This is perhaps from the new Juilliard digital archives thanks to a grant from the Grammy Museum. (Rumor had it over the years that Van quietly went to Adele Marcus for some coaching prior to Moscow. But his dedication to Madame Lhevinne was 100% nevertheless. These days it is not uncommon for students to work with two mentors at the school if they wish to. Not so in the olden days).
Accompanying him is probably the Juilliard Orch.
Well, I would say this is audio, not video, yes? The gentleman posting this to youtube has “discovered” this rarity, and posted it without proper attribution. It’s a performance from the Juilliard archives. The legitimate source can be accessed here: http://jmedia.juilliard.edu/digital/collection/p16995coll3/id/11005/rec/1
Not a video, but audio only. Great nevertheless. A marvelous performance!
Sounds pretty splatty. He was a great artist but this is not a good example of his skills.
Lots of mistakes by the french horns in the opening. Not a very good recording, IMO.
Thank you for this discovery! What a way to start the week!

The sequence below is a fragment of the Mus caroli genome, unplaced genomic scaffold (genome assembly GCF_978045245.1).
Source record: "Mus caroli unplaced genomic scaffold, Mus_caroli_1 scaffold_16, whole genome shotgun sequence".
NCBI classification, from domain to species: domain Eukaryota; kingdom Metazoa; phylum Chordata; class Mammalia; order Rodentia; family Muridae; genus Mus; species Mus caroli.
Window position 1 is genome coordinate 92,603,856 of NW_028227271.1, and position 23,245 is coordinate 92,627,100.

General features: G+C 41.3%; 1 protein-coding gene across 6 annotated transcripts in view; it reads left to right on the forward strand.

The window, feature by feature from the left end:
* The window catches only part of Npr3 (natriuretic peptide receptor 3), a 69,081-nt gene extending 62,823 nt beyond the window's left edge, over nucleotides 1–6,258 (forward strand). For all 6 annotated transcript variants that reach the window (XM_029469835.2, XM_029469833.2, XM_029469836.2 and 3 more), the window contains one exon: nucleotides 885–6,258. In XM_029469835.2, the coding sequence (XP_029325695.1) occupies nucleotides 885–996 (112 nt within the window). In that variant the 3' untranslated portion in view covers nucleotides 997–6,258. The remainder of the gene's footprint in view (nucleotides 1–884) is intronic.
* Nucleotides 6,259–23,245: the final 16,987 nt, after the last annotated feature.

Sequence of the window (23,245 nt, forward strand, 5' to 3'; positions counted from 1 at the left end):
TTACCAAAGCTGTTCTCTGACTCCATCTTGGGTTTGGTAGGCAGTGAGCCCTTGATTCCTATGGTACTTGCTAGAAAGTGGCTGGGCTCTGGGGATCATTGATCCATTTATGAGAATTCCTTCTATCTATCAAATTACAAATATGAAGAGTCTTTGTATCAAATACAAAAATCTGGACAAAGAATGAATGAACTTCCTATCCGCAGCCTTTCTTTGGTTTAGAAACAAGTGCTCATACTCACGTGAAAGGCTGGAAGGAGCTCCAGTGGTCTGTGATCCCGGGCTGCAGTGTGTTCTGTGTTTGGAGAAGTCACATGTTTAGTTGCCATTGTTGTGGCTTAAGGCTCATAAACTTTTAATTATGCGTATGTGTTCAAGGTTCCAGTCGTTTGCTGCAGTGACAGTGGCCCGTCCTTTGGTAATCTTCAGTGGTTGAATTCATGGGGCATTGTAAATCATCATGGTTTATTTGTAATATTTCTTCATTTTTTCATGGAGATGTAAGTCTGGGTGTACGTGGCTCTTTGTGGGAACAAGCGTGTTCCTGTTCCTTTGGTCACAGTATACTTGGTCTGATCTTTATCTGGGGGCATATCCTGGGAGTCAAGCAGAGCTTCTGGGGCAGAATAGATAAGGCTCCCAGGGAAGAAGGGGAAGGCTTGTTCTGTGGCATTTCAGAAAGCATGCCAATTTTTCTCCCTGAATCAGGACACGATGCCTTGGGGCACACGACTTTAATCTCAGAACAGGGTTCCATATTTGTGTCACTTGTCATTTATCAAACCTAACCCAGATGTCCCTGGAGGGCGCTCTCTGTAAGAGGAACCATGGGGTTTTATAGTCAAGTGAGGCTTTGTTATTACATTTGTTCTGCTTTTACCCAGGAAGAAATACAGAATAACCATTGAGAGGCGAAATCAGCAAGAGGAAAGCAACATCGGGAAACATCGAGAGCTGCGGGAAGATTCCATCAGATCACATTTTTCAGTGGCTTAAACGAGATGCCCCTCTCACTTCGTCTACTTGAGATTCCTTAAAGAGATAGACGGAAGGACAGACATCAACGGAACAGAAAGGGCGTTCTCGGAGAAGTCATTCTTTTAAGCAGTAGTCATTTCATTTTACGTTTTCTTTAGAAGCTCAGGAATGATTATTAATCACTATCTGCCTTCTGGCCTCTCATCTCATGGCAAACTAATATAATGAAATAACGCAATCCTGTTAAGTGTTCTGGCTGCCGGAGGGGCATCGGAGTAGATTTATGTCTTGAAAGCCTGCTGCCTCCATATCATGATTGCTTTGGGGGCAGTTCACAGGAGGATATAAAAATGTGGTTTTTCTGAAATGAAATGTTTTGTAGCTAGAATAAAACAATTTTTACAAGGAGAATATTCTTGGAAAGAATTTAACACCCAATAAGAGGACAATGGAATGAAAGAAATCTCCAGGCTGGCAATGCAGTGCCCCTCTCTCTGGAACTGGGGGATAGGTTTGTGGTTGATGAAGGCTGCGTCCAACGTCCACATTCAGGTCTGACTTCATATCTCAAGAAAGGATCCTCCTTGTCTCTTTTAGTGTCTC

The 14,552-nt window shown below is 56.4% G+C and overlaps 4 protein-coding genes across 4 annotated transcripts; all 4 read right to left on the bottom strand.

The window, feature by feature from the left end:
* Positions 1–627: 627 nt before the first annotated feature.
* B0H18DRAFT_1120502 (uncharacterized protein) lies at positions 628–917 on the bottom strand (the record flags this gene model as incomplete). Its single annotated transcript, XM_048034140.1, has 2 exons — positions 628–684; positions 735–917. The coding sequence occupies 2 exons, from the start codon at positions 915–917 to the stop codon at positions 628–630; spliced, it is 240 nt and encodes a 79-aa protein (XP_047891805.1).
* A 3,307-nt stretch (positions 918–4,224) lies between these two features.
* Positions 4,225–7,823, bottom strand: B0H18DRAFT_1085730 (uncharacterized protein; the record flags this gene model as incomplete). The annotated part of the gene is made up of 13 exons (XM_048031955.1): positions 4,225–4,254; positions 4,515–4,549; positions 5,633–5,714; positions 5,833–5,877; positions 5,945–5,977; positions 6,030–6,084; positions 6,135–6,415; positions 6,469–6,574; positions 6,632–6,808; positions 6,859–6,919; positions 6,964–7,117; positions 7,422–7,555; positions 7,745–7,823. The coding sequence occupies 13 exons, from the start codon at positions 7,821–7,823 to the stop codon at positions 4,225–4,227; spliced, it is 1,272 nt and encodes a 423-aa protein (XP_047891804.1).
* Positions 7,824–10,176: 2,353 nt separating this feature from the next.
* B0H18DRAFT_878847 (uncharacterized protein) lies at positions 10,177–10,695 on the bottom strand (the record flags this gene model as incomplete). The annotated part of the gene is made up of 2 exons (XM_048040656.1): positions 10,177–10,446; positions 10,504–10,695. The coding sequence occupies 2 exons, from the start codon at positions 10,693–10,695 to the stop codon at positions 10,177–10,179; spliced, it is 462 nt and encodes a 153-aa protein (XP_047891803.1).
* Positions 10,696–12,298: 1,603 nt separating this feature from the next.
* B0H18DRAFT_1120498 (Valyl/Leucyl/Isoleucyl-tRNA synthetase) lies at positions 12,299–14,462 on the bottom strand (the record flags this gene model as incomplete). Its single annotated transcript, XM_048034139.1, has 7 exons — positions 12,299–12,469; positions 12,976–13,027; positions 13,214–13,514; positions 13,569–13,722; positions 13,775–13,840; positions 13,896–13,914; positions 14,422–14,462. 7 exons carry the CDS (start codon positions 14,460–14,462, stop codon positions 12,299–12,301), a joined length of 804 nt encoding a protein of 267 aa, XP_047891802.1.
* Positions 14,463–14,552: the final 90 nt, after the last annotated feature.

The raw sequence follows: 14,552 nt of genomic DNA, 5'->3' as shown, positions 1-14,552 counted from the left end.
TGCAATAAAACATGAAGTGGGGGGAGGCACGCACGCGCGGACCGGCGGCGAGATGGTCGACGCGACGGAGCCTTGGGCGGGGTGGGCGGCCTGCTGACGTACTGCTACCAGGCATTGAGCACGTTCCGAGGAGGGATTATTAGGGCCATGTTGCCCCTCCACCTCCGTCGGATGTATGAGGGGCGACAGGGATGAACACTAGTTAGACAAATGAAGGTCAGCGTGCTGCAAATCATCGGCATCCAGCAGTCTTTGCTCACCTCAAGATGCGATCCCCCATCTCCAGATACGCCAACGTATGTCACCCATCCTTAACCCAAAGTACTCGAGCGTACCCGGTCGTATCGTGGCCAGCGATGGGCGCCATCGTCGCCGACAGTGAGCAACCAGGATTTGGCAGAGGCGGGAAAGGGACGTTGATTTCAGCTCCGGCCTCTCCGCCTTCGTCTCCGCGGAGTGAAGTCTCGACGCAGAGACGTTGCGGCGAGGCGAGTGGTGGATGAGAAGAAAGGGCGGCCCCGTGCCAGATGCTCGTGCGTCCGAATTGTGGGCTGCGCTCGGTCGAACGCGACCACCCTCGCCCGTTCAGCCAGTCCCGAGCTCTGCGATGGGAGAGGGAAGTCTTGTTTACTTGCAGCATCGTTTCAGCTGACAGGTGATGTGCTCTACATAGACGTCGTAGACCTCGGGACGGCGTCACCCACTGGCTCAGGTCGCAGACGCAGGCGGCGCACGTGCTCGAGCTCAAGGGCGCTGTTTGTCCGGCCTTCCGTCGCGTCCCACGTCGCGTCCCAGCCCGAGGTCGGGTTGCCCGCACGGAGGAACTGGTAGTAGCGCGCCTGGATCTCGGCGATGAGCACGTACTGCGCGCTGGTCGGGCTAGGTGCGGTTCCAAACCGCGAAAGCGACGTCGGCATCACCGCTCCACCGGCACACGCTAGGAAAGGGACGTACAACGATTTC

Not a video, but fantastic nonetheless.
The earliest live performance by Cliburn (that I know of, audio, not video or audio with a still video accompaniment) was when he won the Houston Symphony concerto competition, 1947 or 48 if memory serves. He would have been 14. Played first movement of Tchaikovsky for a radio broadcast. The young lady who played the Mendelssohn Violin Concerto 1st movement on the same broadcast, I don’t remember the name now, I wonder what ever happened to her. When VC is awarded his $100 check, he says “thank you”. His boyish voice really drives home how young he was at the time.
Any idea where one could find that recording?
Well, this would have been made within the year before he won the Leventritt competition. Wikipedia has this to say about it:
At age 12, he won a statewide piano competition, which enabled him to debut with the Houston Symphony Orchestra. He entered the Juilliard School in New York City at the age of seventeen and studied under Rosina Lhévinne, who trained him in the tradition of the great Russian romantics. At age twenty, Cliburn won the Leventritt Award and made his debut at Carnegie Hall.
I have always been an ardent admirer of Van Cliburn … one of my most treasured possessions is an autographed program of a recital he played in Houston in the late 1960’s (I was about 15 at the time); and another is the LP issued by RCA of the live performance of Rachmaninoff’s 3rd concerto (conducted by Kyrill Kondrashin with an unnamed orchestra, most of whom probably played in the NY Phil. or in one of the major [Met or NYC] opera or ballet orchestras) in Carnegie Hall, issued just after he had won the Tchaikovsky Competition.
I didn’t listen to the clip yet, but have it on my “to do” list for this week!
Thank you, Norman!
Would love to know where in Houston he played the recital
It was in Jones Hall (seating approx. 3,000).